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Tea party targets Sen. Richard Lugar: Can moderate Republicans survive?

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(Read caption) Senator Richard Lugar (R) of Indiana sits down for a conversation with reporters at a Monitor-hosted Breakfast to discuss the relations between the GOP and the Tea Party in January 2011.
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Earlier this year Sen. Richard Lugar (R) of Indiana criticized Indiana's tea party movement as "Republican renegades," telling them to "get real." As the 2012 campaign cycle begins to heat up, a shifting political climate suggests that the 36-year Senate veteran may need to take the tea party wing of his state's Republican party more seriously.

Driving that point home, following a straw poll by Indiana tea party activists on Saturday, the national Tea Party Express group announced Thursday the launch of the "Campaign to Defeat Dick Lugar," an effort to unseat the senator who is known by more conservative members of his party as a RINO, or Republican in name only.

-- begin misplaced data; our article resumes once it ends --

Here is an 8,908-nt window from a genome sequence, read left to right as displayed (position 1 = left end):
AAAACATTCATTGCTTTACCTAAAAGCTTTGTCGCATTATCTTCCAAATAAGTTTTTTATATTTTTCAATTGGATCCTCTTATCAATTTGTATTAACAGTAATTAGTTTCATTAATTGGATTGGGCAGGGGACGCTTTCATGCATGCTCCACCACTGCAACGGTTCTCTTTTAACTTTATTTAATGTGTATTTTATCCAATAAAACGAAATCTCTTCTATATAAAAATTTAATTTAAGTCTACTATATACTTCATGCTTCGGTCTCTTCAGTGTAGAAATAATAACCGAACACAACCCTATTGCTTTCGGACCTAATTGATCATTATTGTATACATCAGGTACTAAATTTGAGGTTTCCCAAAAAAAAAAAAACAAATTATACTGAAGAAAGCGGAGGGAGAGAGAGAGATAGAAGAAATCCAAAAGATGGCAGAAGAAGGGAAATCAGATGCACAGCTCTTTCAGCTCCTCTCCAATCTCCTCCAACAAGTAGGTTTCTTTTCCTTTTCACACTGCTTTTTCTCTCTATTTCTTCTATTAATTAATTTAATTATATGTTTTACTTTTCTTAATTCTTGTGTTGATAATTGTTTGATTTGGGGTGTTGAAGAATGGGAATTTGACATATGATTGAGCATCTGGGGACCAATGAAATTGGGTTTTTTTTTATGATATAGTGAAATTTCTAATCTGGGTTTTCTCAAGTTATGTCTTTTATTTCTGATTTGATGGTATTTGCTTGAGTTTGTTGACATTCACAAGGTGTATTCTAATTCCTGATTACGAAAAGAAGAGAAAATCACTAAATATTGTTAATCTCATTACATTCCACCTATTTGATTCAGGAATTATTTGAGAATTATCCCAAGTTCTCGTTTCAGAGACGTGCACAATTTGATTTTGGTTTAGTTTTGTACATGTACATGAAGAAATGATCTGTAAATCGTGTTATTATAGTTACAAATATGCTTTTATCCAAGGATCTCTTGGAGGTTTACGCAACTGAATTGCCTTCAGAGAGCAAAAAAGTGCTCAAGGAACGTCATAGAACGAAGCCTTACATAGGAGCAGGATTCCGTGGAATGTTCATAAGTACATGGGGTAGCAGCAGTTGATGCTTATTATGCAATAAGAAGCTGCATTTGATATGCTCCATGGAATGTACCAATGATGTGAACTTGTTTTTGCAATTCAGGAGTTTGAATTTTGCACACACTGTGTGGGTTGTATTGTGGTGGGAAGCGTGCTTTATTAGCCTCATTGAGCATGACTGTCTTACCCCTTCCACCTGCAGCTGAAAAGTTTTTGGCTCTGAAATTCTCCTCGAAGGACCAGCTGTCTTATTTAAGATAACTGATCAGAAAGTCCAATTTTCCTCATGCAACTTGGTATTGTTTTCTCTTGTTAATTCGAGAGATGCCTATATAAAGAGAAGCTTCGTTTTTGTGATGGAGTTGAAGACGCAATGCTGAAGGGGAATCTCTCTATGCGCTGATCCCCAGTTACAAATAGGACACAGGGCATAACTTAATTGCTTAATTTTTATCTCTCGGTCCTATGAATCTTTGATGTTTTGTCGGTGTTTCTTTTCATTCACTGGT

The intraparty battle in Indiana is a poignant and potentially far-reaching example of the continuing attempt by disgruntled Republicans, independents, and libertarians to shake up the GOP establishment, represented to many by long-serving centrists like Senator Lugar.

Lugar has not only come to embody Capitol Hill bipartisanship, but he is also in competition with Sen. Orrin Hatch (R) of Utah (another tea party target) to become the most powerful Senator on the Hill if Republicans capture the chamber next year.


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